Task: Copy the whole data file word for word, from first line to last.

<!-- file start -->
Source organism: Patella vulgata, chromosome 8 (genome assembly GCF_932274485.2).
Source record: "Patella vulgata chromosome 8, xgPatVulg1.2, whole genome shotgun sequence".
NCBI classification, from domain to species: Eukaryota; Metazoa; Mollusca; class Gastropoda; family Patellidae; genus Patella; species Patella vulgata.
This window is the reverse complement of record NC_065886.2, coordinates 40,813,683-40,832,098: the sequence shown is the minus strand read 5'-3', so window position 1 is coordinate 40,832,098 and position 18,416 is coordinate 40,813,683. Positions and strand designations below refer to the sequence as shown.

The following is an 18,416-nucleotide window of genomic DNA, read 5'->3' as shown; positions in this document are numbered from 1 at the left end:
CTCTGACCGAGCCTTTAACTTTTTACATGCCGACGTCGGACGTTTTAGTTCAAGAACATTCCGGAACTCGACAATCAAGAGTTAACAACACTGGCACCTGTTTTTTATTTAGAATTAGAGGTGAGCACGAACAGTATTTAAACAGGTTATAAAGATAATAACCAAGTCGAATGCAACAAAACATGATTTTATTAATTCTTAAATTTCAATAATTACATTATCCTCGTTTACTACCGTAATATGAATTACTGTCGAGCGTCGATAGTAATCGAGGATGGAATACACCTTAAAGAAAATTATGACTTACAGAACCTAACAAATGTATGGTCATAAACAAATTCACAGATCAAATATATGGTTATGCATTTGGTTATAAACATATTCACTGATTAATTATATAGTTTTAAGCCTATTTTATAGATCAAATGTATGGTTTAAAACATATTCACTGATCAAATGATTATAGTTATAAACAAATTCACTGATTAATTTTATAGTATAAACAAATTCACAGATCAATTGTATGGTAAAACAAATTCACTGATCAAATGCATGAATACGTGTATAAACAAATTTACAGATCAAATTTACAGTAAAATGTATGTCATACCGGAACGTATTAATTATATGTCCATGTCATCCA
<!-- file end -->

Source organism: Patella vulgata, chromosome 8 (genome assembly GCF_932274485.2).
Source record: "Patella vulgata chromosome 8, xgPatVulg1.2, whole genome shotgun sequence".
NCBI classification, from domain to species: Eukaryota; Metazoa; Mollusca; class Gastropoda; family Patellidae; genus Patella; species Patella vulgata.
This window is the reverse complement of record NC_065886.2, coordinates 40,813,683-40,832,098: the sequence shown is the minus strand read 5'-3', so window position 1 is coordinate 40,832,098 and position 18,416 is coordinate 40,813,683. Positions and strand designations below refer to the sequence as shown.

The following is an 18,416-nucleotide window of genomic DNA, read 5'->3' as shown; positions in this document are numbered from 1 at the left end:
CTCTGACCGAGCCTTTAACTTTTTACATGCCGACGTCGGACGTTTTAGTTCAAGAACATTCCGGAACTCGACAATCAAGAGTTAACAACACTGGCACCTGTTTTTTATTTAGAATTAGAGGTGAGCACGAACAGTATTTAAACAGGTTATAAAGATAATAACCAAGTCGAATGCAACAAAACATGATTTTATTAATTCTTAAATTTCAATAATTACATTATCCTCGTTTACTACCGTAATATGAATTACTGTCGAGCGTCGATAGTAATCGAGGATGGAATACACCTTAAAGAAAATTATGACTTACAGAACCTAACAAATGTATGGTCATAAACAAATTCACAGATCAAATATATGGTTATGCATTTGGTTATAAACATATTCACTGATTAATTATATAGTTTTAAGCCTATTTTATAGATCAAATGTATGGTTTAAAACATATTCACTGATCAAATGATTATAGTTATAAACAAATTCACTGATTAATTTTATAGTATAAACAAATTCACAGATCAATTGTATGGTAAAACAAATTCACTGATCAAATGCATGAATACGTGTATAAACAAATTTACAGATCAAATTTACAGTAAAATGTATGTCATACCGGAACGTATTAATTATATGTCCATGTCATCCA